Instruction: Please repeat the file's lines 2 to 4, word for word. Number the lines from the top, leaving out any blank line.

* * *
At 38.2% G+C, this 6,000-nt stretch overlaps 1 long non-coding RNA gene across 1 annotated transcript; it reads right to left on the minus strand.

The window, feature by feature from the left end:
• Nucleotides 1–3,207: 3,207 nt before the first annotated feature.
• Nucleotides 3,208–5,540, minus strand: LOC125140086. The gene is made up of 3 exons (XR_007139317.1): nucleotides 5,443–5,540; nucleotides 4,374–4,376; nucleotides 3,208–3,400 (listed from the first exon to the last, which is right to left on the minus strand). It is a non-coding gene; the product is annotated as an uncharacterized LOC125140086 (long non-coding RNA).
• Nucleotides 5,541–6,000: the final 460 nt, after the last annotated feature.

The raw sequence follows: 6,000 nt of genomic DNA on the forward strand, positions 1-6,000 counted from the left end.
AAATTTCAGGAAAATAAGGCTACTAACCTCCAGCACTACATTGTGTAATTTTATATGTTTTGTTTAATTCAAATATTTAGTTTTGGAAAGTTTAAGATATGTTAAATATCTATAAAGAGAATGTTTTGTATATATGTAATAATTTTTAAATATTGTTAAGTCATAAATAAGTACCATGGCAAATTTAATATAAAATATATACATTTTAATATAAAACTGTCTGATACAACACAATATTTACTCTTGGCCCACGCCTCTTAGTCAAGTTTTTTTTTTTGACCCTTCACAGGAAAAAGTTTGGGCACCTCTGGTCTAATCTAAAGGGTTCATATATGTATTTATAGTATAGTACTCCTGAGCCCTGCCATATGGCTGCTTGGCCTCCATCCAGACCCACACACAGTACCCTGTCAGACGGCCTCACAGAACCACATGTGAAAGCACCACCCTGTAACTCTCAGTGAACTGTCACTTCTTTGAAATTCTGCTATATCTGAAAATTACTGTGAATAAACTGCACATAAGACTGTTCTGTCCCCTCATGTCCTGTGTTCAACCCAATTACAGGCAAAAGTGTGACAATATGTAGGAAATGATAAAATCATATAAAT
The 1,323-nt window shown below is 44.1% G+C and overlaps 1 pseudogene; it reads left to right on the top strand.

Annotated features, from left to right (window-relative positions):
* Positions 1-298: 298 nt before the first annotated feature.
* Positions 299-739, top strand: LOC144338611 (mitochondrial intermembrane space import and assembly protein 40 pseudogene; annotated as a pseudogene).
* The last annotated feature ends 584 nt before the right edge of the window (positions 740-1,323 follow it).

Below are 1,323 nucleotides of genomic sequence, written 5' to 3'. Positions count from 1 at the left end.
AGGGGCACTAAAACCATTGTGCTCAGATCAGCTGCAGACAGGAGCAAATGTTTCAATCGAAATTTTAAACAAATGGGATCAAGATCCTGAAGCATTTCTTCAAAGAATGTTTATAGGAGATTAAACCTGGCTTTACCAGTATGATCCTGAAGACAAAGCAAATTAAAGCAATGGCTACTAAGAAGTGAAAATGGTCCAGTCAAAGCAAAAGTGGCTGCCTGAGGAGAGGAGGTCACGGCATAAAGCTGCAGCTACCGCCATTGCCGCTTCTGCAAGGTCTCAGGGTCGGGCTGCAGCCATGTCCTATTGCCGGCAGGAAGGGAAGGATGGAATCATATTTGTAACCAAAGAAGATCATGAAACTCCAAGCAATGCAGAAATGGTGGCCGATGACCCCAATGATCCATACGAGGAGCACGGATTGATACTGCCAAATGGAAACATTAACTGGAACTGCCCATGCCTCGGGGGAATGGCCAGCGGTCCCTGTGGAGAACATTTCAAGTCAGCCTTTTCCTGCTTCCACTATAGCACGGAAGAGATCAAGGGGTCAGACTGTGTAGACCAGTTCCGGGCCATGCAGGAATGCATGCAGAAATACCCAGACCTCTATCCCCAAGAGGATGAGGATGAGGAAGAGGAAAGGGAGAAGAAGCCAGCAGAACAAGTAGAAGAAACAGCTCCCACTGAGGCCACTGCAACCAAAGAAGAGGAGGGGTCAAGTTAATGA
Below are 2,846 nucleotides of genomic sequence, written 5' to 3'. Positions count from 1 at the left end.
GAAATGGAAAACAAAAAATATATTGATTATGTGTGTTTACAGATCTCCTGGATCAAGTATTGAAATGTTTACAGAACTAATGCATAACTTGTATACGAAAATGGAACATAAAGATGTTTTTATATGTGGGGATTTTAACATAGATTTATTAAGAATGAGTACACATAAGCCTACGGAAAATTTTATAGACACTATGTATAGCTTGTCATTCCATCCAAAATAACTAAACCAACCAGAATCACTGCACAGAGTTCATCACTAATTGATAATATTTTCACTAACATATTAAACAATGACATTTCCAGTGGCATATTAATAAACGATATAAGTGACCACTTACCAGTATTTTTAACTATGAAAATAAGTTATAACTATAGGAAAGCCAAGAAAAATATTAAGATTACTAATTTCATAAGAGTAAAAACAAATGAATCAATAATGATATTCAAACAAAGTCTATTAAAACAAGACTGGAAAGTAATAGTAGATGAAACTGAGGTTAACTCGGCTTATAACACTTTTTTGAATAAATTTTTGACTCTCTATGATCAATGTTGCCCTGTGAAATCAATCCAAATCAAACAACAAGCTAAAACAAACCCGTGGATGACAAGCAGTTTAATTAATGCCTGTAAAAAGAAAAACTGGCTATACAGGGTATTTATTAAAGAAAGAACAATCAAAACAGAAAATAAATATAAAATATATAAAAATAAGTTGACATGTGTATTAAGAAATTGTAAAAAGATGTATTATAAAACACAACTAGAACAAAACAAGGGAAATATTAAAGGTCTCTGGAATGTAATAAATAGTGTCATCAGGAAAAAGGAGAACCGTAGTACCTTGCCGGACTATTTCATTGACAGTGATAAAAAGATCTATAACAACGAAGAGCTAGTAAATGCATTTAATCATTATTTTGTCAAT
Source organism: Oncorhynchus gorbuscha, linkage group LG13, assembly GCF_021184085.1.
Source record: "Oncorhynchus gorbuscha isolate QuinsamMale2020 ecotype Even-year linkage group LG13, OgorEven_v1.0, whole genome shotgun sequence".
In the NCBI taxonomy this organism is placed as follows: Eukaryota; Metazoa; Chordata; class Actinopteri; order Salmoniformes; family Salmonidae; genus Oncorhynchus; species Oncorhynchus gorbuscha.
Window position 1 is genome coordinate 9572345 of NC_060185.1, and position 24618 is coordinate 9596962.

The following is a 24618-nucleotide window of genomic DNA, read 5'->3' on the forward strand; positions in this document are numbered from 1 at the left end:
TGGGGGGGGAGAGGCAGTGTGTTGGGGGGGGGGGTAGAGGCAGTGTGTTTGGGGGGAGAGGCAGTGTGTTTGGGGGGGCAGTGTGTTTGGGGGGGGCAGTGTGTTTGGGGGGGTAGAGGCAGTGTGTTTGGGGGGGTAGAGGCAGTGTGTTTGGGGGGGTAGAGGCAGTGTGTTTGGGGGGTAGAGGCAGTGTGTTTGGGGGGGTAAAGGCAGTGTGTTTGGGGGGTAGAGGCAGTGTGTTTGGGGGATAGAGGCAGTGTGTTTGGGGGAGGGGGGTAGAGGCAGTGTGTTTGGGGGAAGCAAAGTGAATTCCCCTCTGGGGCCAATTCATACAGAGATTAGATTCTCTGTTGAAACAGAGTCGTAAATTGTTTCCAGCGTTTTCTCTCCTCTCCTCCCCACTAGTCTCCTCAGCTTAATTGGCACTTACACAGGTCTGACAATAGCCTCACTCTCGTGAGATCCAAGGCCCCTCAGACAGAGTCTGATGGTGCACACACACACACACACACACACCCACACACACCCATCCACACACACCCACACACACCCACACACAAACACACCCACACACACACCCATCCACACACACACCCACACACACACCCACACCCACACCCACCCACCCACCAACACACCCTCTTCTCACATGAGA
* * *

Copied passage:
The window, feature by feature from the left end:
• Nucleotides 1–3,207: 3,207 nt before the first annotated feature.
• Nucleotides 3,208–5,540, minus strand: LOC125140086. The gene is made up of 3 exons (XR_007139317.1): nucleotides 5,443–5,540; nucleotides 4,374–4,376; nucleotides 3,208–3,400 (listed from the first exon to the last, which is right to left on the minus strand). It is a non-coding gene; the product is annotated as an uncharacterized LOC125140086 (long non-coding RNA).